If you count lawn signs on rural roads in western Maine, you’ll find Trump-Pence placards barely outnumbering “Stump Grinding,” “For Sale,” “Clean Fill Wanted” and “Fresh Eggs.” By that measure, the next president of the United States could be some guy named Stump.
As for Joe Biden, he’s being trounced by “Yard Sale.”
Of course, the lawn sign is a notoriously inaccurate method of rating political races. All it takes is a handful of motivated volunteers to cover the landscape with boldly printed cardboard designed to give the impression somebody is electable. If lawns voted, Eric Brakey – who put out tons of signs – would currently be the Republican candidate for Congress in Maine’s 2nd District, and Democratic 1st District U.S. Rep. Chellie Pingree – who puts out hardly any – would be tending bar on North Haven.
“The Republican and Democratic parties – from presidential candidates on down – are taking polar opposite approaches to door-to-door canvassing this fall,” said the Politico website. “The competing bets on the value of face-to-face campaigning during a pandemic has no modern precedent, making it a potential wild card in November, especially in close races.”
In the recent past, Democrats relied on a solid ground game to reach rural Maine voters, knocking on doors and holding campaign events. Republicans took a more stand-offish approach, contenting themselves with mailers and TV spots. This year, the two sides have switched places.
According to the Bangor Daily News, the GOP spent more than $800,000 through June on direct voter contacts, and the party claims to have reached 600,000 people, a few of whom might actually vote. At every stop, volunteer canvassers gave Trump signs to anyone who’d take one, which accounts for the incumbent’s sizable edge on local lawns. It’s possible they also offered to grind stumps.
Democrats, more conscious of the coronavirus danger, have made no similar effort to engage voters on their front porches. Instead, they’re texting, phoning, and hosting virtual events. They’ve spent a mere $200,000 in Maine and reached far fewer people than the Republicans, a strategy that one operative told the Bangor paper, puts the “focus more on quality over quantity.” Biden supporters may also qualify for clean fill.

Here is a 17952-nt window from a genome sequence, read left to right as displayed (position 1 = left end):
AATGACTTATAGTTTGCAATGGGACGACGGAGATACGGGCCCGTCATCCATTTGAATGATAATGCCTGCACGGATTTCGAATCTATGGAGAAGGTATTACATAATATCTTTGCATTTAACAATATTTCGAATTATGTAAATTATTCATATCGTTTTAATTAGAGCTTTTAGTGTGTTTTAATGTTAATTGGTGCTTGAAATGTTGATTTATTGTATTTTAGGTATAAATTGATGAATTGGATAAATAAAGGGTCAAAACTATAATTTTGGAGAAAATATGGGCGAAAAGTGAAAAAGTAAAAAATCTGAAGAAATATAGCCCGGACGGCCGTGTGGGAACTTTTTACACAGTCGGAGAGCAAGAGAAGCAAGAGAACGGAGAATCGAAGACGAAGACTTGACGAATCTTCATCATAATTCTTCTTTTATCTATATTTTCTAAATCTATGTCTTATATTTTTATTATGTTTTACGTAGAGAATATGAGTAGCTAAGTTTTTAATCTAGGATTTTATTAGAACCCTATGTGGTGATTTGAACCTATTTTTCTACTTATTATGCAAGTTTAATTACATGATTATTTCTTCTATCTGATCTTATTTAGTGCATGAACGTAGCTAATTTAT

Whose approach is working best?
Trump carried the 2nd District by 10 points in 2016, giving him a single Electoral College vote. But he lost the statewide tally – and Maine’s other three electoral votes – because he got swamped in the liberal 1st District. Even though that doesn’t seem like a great trade-off, Republicans are nevertheless intent on a repeat performance.
In two recent polls, Biden leads Trump by sizable margins statewide, but in the 2nd District, the two were within 2 points of each other. In spite of the lawn signs, Trump seems to have lost ground, at least for now. Former Gov. Paul LePage, the president’s state campaign chairman, said Trump will likely make two more visits to the area (he’s already been here once) before November, which could boost his numbers. Particularly if he buys some fresh eggs.
In contrast, Biden will put more emphasis on states with a bigger Electoral College payoff, limiting his Maine efforts to online mumbling. Did he just say he’ll buy that old lamp at your yard sale?
These contrasting campaign approaches will have implications for races further down the ballot. Trump’s appearances are unlikely to help GOP U.S. Sen. Susan Collins, who is attempting to maintain a certain distance from his ineptitude. Biden’s invisibility won’t provide a boost to Democratic House Speaker Sara Gideon, who holds a tenuous lead over Collins. Likewise, Democratic U.S. Rep. Jared Golden can’t expect much help from the top of the ticket in his reelection bid, while his challenger, Republican Dale Crafts, is clinging to Trump’s coattails for dear life.
Doesn’t matter to me. I’m voting for Stump.
The only sign in my front yard says “Keep Out.” But you can still email me at email@example.com.